CT features of an AV malformation on plain scan include a high- absorption irregular mass with large feeding arteries and draining veins, focal areas of calcification and no surrounding edema or mass effect. The contrast scan shows serpiginous enhancement with prominent arteries and veins. Due to the rapidly flowing blood from these lesions, a flow void is observed on MR scan. As a result, the characteristic feeding arteries and draining veins can be imaged without any injection of contrast material.
The best MRA sequences for depicting the anatomy of AV malformations are 3D TOF and PC methods. The TOF technique may not show the draining veins in their entirety due to saturation effects. Gd will improve venous visualization, but in general, PC is better for imaging the venous side. By using two different velocity-encoding factors, 80 and 20 cm/sec, arterial and venous phase images can be generated. High flow through these lesions often produce turbulence and some signal loss within the feeding arteries. Selective saturation pulses can be used to isolate arterial supply.
As mentioned earlier, flow voids from AV shunting help identify AV malformations on spin-echo MR scans. In fact, spin-echo imaging is probably more sensitive than MRA for detecting AV malformations. Moreover, MRA probably has a limited role in the initial diagnostic workup of AV malformations because a conventional angiogram is required anyway. The proper role for MRA will likely be to follow these lesions, to assess the affects of radiation therapy or embolization procedures, and to check for growth of partially resected lesions.
One should suspect AV malformation as a cause of an intracerebral hemorrhage if the hemorrhage is lobar and away from the territory of the anterior communicating and middle cerebral arteries, and also in deep hemorrhages in younger, normotensive patients. It is important to remember that the hematoma may compress a small AV malformation. If the initial angiogram is negative, a follow-up study should be done one to two months later, after the hematoma and mass effect have resolved. AV malformations can thrombose either spontaneously or due to compression by the hematoma.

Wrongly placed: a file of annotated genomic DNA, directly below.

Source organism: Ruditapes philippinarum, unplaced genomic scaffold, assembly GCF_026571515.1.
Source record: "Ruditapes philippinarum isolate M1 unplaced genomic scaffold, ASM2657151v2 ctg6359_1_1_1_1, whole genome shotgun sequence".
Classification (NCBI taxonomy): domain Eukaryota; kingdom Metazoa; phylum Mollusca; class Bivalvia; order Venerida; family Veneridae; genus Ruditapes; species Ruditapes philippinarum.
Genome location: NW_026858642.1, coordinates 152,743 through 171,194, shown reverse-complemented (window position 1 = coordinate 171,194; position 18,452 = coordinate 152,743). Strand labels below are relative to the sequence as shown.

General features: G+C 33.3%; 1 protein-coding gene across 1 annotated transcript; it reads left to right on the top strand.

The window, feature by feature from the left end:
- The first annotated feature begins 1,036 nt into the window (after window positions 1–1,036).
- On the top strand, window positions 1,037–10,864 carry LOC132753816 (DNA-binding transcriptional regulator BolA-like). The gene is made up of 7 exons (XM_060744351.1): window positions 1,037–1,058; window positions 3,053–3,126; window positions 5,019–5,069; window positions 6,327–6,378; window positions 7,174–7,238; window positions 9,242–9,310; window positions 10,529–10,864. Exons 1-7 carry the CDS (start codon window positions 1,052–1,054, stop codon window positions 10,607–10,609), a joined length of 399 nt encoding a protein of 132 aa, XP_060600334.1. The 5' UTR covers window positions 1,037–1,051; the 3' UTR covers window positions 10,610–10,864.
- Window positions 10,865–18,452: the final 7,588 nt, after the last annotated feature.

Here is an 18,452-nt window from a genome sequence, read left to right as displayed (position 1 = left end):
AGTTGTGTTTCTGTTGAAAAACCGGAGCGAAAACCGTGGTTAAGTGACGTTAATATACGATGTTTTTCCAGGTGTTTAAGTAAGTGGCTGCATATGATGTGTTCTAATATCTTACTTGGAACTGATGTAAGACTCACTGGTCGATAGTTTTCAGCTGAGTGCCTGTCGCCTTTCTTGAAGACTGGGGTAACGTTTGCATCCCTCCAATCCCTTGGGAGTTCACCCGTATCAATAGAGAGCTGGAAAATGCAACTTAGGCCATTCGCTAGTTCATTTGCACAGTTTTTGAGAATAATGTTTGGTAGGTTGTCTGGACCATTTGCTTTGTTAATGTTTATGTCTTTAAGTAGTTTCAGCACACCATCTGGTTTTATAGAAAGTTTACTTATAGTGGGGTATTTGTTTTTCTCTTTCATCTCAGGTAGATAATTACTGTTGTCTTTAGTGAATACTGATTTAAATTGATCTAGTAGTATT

They are characterized by a honeycomb of endothelium-lined vascular spaces, separated by fibrous, collagenous bands with no intervening neural tissue. Most cavernous angiomas are asymptomatic and are noted incidentally on MR scans. They may cause seizures or a focal neurologic deficit, and on occasion they will be of sufficient size to produce symptoms by mass effect. The intralesional hemorrhages are usually small and occult clinically. Multiplicity is common.
Cavernous angiomas invariably contain hemosiderin from chronic hemorrhage and are distinctly hypointense on T2-weighted MR images. Lesion margins are "fuzzy" due to the magnetic susceptibility effect of the hemosiderin, and a "blooming effect" occurs with gradient-echo sequences. Calcification is often present. Mild enhancement can be obscured by the hemosiderin.
Larger cavernous angiomas have a more complex appearance from multiple hemorrhages of varying ages. Hemosiderin lines the perimeter of these lesions and also outlines the internal compartments that contain various components of hemorrhage.
Venous malformations involve only venous structures and are usually incidental findings on MR, CT or arteriography. Venous malformations are less likely to bleed than the arteriovenous variety. Those that are located in the cerebellum or brainstem seem to be at a higher risk for bleeding than the supratentorial ones. Also, cavernous angiomas have been shown to be associated with some venous angiomas, which may increase the risk of hemorrhage.
Venous malformations have a characteristic appearance on MR and contrast-enhanced CT scans. A radial pattern of small veins join to form a single large vein that drains toward the cortical surface. Drainage into the deep venous system is uncommon. Usually, flow is sufficiently fast to produce a flow void on spin-echo MR images. They are also routinely visualized with MR angiography.